Students at the University of North Carolina in Chapel Hill toppled the Confederate monument known as “Silent Sam” on Monday night. According to WRAL, nearly 200 student protestors assembled at the Peace and Justice Plaza at around 7 p.m. to call for removal of the statue. A short time later they marched to the statue, and by 9:30 p.m. it lay on the ground, toppled, while the crowd of students erupted in a raucous applause.
The university’s administration, however, was not amused. UNC Chancellor Carol Folt released a statement at 1:48 a.m. acknowledging that the Confederate monument was “divisive” and a “source of frustration” for many years, but calling the protesters’ actions “unlawful and dangerous.”
“Silent Sam” has stood on the campus since it was erected in 1913, and has been a flashpoint for students and faculty for many years. The official Department of History webpage even published a statement asking the university to remove the statue, saying, “The faculty of the Department of History urges the officers of UNC and other state officials to pursue every avenue to remove the ‘Silent Sam’ monument…[the creators] shared a veneration of slavery, the “Old South,” the Confederacy, and the ideology of white supremacy.”
Monday’s protest began as a march for solidarity with Maya Little, a graduate student who was arrested this past spring after defacing the statue. In addition to criminal charges, Little also faces an honor court that could lead to her being expelled from the university.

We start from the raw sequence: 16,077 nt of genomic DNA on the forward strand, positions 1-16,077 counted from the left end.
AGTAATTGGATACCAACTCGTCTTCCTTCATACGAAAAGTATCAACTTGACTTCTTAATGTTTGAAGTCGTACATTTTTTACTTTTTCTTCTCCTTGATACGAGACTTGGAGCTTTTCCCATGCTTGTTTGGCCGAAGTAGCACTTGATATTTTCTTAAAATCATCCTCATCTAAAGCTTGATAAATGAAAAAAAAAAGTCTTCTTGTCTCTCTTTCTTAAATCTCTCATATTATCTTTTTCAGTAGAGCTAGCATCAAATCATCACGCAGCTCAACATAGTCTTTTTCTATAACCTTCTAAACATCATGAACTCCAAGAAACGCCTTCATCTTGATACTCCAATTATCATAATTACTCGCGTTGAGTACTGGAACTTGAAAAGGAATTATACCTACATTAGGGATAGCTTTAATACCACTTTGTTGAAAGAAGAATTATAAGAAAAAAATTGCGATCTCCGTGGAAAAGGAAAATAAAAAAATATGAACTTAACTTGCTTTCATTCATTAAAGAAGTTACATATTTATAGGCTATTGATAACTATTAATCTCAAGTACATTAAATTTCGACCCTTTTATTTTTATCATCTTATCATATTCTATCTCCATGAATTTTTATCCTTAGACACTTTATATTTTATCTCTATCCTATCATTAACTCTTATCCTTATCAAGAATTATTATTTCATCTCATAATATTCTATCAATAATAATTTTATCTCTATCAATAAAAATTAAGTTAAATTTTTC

Governor Roy Cooper also issued a statement on Monday on Facebook saying, “The Governor understands that many people are frustrated by the pace of change and he shares their frustration, but violent destruction of public property has no place in our communities.”
Sources at the rally claimed the student protestors flanked the statue with huge banners, shielding it from view. During that time a rope was apparently attached to its base, which was used to pull it down. A WRAL reporter said she spied the rope before hearing a crack as the statue came down. Protestors then started shoveling dirt on the statue and kicking it before police made a cordon around the toppled monument. One person was arrested and charged for “concealing their identity during a public rally.”
This comes at a time when cities and institutions throughout the south are grappling with what role statues and symbols glorifying the Confederacy and spreading the Lost Cause myth should have in public spaces.
Photo by Daily Tar Heel